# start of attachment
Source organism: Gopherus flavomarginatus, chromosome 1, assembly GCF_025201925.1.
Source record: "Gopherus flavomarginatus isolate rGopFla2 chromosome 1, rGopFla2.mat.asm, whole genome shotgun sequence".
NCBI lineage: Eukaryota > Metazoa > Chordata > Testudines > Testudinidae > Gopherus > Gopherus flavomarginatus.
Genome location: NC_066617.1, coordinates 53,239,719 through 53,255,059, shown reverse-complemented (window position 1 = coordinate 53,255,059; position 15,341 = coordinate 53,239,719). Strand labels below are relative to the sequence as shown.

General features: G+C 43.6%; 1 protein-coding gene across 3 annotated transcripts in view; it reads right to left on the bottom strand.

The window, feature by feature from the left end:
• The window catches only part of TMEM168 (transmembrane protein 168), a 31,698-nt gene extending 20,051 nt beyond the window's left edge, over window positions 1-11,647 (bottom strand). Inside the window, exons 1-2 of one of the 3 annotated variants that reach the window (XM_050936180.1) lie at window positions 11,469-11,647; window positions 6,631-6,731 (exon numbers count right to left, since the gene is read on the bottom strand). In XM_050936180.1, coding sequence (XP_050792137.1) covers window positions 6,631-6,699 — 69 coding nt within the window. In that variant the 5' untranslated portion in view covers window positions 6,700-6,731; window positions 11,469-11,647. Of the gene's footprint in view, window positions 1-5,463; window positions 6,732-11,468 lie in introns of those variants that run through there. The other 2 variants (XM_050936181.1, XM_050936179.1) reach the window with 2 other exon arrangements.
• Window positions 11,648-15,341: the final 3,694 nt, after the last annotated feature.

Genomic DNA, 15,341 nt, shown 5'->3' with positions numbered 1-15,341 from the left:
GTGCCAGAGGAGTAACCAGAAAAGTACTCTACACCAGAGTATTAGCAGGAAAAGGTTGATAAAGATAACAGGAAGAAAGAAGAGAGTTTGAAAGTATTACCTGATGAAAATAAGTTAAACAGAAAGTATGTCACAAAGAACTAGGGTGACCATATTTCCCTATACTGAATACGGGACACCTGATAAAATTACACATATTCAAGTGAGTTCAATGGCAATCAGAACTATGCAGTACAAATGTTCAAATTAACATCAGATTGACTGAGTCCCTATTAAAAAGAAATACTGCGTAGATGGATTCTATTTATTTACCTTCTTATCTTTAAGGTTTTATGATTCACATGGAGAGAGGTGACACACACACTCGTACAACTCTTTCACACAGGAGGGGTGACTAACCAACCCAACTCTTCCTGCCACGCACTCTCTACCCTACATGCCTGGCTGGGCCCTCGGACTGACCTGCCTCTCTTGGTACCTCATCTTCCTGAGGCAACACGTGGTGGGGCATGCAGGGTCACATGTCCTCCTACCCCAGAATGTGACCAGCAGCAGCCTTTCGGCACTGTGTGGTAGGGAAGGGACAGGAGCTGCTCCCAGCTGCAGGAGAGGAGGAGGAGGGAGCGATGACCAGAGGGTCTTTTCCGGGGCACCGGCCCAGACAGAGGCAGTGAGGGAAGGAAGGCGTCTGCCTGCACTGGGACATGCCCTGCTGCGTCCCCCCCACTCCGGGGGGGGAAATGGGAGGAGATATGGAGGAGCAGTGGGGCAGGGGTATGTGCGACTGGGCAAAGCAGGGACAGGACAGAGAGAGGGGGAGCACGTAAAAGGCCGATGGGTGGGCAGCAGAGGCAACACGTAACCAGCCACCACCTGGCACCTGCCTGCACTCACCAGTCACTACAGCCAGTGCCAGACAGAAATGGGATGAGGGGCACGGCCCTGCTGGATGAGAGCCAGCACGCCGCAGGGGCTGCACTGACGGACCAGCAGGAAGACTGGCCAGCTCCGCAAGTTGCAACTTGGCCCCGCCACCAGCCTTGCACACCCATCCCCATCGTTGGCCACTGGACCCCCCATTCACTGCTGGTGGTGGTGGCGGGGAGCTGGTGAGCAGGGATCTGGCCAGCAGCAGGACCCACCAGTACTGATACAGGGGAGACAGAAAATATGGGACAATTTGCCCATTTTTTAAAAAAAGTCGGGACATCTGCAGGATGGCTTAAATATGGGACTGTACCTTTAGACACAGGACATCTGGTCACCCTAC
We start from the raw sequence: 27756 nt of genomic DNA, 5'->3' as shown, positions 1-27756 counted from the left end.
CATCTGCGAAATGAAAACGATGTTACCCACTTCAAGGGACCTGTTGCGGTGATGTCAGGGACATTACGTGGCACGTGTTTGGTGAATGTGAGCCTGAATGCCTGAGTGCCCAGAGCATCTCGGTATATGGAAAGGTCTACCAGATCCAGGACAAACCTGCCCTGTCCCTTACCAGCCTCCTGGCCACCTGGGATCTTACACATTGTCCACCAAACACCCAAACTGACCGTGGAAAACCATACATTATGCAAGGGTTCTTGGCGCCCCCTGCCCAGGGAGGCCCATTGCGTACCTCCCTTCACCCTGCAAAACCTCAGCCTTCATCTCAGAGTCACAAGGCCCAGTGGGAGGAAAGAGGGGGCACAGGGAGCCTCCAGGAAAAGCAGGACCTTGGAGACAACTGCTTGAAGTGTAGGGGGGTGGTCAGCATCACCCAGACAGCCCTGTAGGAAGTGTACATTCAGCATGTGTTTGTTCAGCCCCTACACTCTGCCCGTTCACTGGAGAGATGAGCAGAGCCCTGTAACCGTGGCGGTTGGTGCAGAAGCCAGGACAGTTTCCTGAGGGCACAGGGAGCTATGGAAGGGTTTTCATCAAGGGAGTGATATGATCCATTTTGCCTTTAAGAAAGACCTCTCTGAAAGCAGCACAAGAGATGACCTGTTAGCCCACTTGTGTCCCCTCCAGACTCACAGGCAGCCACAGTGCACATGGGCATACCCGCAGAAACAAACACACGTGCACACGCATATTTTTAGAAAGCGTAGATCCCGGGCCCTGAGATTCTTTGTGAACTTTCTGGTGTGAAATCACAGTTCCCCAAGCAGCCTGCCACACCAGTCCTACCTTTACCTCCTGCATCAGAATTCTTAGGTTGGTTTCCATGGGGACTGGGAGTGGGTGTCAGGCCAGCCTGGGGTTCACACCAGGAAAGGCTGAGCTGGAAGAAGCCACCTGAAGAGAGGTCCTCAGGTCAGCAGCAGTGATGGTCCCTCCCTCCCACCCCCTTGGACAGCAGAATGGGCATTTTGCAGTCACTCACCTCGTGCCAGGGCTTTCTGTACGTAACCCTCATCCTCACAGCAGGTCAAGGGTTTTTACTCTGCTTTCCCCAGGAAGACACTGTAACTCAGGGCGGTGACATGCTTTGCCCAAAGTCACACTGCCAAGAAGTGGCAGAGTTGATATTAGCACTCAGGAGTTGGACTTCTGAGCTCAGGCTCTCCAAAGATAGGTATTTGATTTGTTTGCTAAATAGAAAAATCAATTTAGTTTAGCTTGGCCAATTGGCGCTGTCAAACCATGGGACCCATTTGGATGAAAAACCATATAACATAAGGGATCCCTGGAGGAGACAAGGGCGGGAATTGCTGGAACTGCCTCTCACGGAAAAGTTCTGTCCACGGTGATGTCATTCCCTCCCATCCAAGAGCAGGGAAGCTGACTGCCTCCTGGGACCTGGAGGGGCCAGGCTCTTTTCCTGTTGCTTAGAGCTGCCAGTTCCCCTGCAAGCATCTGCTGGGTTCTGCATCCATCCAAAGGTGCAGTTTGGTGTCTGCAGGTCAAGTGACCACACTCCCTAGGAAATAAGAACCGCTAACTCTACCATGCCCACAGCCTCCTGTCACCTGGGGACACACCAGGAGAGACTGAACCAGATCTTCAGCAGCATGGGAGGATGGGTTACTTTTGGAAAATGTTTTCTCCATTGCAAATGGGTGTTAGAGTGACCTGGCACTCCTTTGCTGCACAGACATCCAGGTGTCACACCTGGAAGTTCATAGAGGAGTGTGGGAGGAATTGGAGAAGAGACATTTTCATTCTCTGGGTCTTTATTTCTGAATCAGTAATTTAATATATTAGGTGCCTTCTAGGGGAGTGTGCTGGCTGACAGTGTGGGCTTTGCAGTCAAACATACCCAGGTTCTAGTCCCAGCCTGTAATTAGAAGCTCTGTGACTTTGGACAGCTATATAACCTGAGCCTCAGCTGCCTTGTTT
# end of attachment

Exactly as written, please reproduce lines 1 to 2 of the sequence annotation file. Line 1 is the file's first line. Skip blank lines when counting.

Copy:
Source organism: Gopherus flavomarginatus, chromosome 1, assembly GCF_025201925.1.
Source record: "Gopherus flavomarginatus isolate rGopFla2 chromosome 1, rGopFla2.mat.asm, whole genome shotgun sequence".